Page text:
You are right that the British Sign Language Private Members’ Bill had its Second Reading on 28 January. I am glad that this important legislation passed with the full support of the House and the backing of the Government, and I would like to pay tribute to all those campaigners who have contributed to the success of this Bill. The Bill will now continue its progress through the House and, hopefully, into law.
Like many people across the country, I found the success of Rose Ayling-Ellis on Strictly Come Dancing inspirational, and I am deeply moved by her passionate and successful efforts to bring attention to this issue. Since the autumn, searches for information about sign language have risen by almost 500 per cent and the BSL Courses website reported an increase of almost 3,000 per cent in sign-ups for its free training programmes – a truly remarkable uptake.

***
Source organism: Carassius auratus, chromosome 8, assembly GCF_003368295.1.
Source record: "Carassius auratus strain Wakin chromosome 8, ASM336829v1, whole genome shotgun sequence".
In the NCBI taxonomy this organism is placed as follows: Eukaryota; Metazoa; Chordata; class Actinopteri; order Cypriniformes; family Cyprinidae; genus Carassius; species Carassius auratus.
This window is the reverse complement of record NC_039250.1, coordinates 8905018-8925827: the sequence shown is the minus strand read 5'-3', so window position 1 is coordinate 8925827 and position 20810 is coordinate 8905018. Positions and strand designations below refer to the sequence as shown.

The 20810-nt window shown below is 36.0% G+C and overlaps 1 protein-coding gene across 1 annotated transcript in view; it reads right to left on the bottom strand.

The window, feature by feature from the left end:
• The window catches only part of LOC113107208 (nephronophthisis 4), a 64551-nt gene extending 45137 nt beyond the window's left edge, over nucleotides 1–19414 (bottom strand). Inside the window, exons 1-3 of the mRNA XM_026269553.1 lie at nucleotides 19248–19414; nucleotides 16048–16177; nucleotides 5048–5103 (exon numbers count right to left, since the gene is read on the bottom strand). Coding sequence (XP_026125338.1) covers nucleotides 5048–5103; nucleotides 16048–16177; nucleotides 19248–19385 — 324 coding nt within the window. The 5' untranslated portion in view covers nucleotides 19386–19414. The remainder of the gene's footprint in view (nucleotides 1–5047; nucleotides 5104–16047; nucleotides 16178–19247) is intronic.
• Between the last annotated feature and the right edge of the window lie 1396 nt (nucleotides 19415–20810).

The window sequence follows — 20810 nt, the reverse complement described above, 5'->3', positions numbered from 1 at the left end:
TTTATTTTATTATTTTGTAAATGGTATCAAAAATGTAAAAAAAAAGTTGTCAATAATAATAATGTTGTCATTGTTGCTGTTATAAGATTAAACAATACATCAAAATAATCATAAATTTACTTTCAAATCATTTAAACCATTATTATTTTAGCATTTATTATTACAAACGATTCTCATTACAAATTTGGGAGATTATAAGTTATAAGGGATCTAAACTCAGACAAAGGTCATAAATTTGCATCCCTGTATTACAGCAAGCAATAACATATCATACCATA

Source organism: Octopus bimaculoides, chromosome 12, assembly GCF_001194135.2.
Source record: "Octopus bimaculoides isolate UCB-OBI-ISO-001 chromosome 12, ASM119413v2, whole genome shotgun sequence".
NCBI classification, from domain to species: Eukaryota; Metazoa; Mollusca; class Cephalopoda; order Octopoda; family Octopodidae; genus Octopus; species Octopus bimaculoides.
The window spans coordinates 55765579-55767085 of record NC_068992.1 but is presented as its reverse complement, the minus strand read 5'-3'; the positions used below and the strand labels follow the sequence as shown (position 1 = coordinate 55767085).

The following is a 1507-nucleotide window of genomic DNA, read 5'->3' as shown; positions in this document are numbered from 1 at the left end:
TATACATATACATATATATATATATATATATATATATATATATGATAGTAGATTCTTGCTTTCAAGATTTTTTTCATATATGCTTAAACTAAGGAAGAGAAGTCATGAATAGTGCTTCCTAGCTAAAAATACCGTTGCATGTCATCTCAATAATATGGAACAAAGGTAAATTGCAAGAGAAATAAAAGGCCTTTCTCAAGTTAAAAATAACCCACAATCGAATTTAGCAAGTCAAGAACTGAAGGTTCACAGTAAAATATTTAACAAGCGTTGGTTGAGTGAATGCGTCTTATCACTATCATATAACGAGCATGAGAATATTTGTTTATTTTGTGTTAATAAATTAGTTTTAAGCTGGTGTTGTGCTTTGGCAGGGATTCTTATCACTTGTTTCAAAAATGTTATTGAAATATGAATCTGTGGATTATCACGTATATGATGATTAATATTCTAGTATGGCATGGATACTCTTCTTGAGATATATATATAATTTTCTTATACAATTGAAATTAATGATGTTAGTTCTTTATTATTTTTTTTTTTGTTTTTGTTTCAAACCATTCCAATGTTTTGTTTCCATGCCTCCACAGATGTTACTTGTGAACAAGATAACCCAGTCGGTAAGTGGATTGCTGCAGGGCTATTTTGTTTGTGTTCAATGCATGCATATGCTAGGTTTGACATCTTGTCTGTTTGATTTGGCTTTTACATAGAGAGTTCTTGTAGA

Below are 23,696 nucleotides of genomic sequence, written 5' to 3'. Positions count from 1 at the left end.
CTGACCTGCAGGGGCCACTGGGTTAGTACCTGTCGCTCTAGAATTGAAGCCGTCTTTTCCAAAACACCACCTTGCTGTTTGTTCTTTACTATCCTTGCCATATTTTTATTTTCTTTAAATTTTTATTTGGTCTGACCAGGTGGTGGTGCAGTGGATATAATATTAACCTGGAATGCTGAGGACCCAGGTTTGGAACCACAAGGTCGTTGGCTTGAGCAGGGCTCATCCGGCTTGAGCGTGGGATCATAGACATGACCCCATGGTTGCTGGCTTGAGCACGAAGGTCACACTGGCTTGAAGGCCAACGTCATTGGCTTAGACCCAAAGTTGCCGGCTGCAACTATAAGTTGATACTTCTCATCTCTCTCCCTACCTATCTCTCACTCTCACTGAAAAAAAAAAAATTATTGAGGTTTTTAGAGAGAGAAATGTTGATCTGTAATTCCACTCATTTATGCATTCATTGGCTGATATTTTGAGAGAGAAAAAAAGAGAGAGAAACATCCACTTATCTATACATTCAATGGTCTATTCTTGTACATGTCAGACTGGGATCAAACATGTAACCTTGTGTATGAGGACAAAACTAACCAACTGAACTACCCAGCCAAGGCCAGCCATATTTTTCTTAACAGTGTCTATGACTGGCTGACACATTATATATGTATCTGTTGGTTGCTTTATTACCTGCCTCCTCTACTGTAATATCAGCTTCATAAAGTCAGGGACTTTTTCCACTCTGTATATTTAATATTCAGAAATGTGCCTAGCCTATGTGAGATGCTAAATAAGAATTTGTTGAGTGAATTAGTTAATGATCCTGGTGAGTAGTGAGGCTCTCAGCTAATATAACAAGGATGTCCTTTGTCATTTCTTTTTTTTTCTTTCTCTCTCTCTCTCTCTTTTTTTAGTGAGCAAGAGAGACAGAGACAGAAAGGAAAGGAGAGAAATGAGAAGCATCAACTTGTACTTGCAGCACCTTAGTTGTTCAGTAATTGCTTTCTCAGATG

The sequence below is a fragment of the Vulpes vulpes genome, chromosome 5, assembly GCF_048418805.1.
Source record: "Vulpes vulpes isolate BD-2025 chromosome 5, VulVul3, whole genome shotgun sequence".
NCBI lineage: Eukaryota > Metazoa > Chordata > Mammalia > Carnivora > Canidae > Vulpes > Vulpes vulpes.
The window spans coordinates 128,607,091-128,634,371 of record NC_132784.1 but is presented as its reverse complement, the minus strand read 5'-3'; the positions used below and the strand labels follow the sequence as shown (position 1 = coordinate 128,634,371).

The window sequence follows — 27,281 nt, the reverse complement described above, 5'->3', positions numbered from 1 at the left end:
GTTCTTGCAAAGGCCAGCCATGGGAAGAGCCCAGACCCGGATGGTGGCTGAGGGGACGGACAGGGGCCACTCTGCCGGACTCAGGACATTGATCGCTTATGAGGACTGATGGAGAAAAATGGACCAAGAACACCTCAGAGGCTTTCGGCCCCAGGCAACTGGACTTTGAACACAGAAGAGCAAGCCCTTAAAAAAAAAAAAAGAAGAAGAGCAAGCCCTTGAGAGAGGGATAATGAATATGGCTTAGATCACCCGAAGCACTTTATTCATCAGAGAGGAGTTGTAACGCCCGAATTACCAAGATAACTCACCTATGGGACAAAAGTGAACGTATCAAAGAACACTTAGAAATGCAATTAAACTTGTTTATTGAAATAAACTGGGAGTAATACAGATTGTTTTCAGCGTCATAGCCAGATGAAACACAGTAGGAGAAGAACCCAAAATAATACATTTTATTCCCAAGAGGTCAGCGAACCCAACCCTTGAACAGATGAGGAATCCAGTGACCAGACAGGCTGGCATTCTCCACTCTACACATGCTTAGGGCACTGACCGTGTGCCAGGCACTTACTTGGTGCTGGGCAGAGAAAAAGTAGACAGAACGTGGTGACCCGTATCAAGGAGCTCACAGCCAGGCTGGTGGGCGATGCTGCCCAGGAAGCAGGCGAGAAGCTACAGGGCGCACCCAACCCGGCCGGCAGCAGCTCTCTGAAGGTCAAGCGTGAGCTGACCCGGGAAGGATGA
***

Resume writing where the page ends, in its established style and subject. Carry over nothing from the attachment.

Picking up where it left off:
It is vital we ensure neither deafness nor being hard of hearing is a barrier to participating in society and, therefore, I welcome the Government’s commitment to recognising BSL as a language of Great Britain with the goal of increasing access to BSL interpretation. This will be delivered by the Government’s support of the British Sign Language Private Members Bill, tabled by Rosie Cooper MP and currently moving through the Parliament.
This Bill will place a duty on Ministerial departments to report on their use and facilitation of BSL at least every three years as well as a requirement on the Secretary of State for Work and Pensions to issue guidance to departments on the promotion and facilitation of BSL.
Further, the Bill will establish a non-statutory advisory board of BSL users to advise the Secretary of State for Work and Pensions on BSL guidance, examine how to increase the number of British Sign Language interpreters, and review the Access to Work scheme, which funds workplace.